Sacred books, hermeneutics and exegesis - Religious studies

Sacred books, hermeneutics and exegesis

Judaism is often called the religion of the book, and for this there are reasons. It is based on the Holy Scripture (which compiled the first part of the Christian Bible, ie, the Old Testament). The composition of the latter is close to the first part of the Christian Bible, but has a number of differences, including in the order of arrangement of one hundred parts (books that make up the whole text). Usually it is called Tanakh.

The most honored part of it is the Torah (the first five books), or the Pentateuch of Moses. It is there that the Decalogue - the Ten Commandments given to Moses on Mount Sinai during the covenant (union) with the people. It is considered not just a inspired text, but having an unearthly origin, the very letters of it are considered to be filled with mystical power. Some theologians even believe that it existed forever as a peculiar hypostasis of God. Therefore, no random clerical errors are allowed in the text.

The Torah is not only studied and commented on, it is a liturgical book. For this purpose, only a special scroll in Hebrew is used. This is the main shrine in the synagogue. On the holiday of Simchat Torah (Joy of the Torah) it is carried in a solemn procession.

Translations and transcriptions of biblical texts into conversational Aramaic were called Targums.

A huge authority in orthodox Judaism is possessed by the Talmud, which arose as a detailed theological commentary on the Bible. In terms of importance, he is second only to the Torah. In the medieval period it became the formative beginning of Jewish culture. There are two versions of the Talmud: Jerusalem (III-IV centuries) and Babylonian (III-VII centuries).

The Talmud includes the Mishnu (the oldest part that fixes the so-called Oral Law ) and Gemara (development and commenting on the Mishnah's ideas). His knowledge is an indispensable condition for a candidate for rabbis and is highly desirable for a pious believer. He acts both as a reference book, and as an interpretation of the Torah, and as a sacred text, in itself requiring careful study; he gave birth, in turn, a lot of text-comments. It contains the most authoritative opinions and instructions on the most varied doctrinal, ritual, religious and legal issues, for example family issues.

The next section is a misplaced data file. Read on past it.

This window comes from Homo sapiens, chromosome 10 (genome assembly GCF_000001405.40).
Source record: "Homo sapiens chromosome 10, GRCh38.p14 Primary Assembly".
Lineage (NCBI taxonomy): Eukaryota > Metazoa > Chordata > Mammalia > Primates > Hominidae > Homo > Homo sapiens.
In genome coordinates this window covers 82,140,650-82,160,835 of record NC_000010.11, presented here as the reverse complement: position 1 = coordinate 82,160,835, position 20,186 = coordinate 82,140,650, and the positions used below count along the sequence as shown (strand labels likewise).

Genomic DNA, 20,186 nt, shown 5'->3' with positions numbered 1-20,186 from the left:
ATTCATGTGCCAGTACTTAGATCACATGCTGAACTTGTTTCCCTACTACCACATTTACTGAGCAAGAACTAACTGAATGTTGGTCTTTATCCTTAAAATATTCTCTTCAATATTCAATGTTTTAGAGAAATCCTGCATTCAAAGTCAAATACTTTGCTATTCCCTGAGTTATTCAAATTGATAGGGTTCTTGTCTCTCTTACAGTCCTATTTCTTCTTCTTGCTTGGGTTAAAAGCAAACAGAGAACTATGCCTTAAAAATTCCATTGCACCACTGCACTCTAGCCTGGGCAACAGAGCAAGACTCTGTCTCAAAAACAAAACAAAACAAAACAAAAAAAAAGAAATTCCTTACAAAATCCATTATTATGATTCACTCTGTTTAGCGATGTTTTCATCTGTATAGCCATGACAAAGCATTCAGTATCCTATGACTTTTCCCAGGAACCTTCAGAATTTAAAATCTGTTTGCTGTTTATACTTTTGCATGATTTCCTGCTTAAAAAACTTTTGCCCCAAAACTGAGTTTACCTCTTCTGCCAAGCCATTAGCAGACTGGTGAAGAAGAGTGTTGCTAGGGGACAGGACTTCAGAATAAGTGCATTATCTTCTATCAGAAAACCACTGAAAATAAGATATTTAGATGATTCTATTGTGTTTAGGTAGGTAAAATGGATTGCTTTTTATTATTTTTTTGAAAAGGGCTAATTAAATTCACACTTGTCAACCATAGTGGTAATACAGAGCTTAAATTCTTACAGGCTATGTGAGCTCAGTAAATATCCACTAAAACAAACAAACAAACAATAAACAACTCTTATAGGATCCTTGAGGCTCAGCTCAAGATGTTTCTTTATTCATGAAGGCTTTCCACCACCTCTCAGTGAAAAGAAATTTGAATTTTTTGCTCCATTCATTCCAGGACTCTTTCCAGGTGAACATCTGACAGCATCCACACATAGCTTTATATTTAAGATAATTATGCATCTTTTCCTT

The totality of all the laws of Judaism is called Halacha, based on Written law - Torah, from which the Oral Law grows. An important halachic document is the collection Shulchan-Arukh (Covered Table), a kind of commentary on the Talmud, used as a common theological and ritual reference book. The development of Halacha is caused by the need to give interpretation to new cultural realities, which earlier simply could not have been, at the same time this process is by no means arbitrary, requiring at least authority and education.

The great authority of the Bible brought to life not only the need for interpretation of sacred texts, but also the elaboration of ways of this interpretation. This determines the great importance of the methods of interpretation for both Judaism in general, and for its theological thought. The very interpretation of the Decalogue and the Bible is a living process of interpretation that makes up the tradition.

The interpretation rests on the principle of the semantic layeredness of the text, when different interpretative rules are used to identify different meanings. Four levels of meaning have already been cited above. A number of interpreters specified both the number of extracted meanings, and interpretative procedures and reasons causing difficulties in interpretation, without introducing in them neither arbitrariness nor chaos. Even with the desirability of portable ways of interpreting a particular fragment, literal reading retains its primary importance. The main thing is the direct sense of the commentary passage. Interpretation does not affect the recognition of the divinity of the Torah.

As a result of interpretation activities, entire genres of comments on sacred books arose. The art of interpretation had an impact on science, including hermeneutics and even linguistics. In the XX century. attempts were made to decipher the text of the Torah using methods of mathematical linguistics and information theory. There are reports that the mathematician G. Cantor came to the creation of a new mathematical theory (set theory), trying to develop mathematical grounds for the interpretation of sacred texts, but Cantor's own records and his correspondence with one of the cardinals indicate that he was inspired by the mystery of the Christian Trinity.

Due to this peculiarity, theological thought in Judaism focuses on sacred texts and their interpretation and, to a lesser extent, on systematization. This determines the great role of the authoritative experts of the Law, which confirm the interpretation of the norm by the power of personal authority. The appearance of strict dogmatics is usually associated only with the activities of Maimonides. Not everyone agreed with his idea to put the teachings of Judaism in strict formulas that would approximate the structure of the dogma, for example, to the Christian model.

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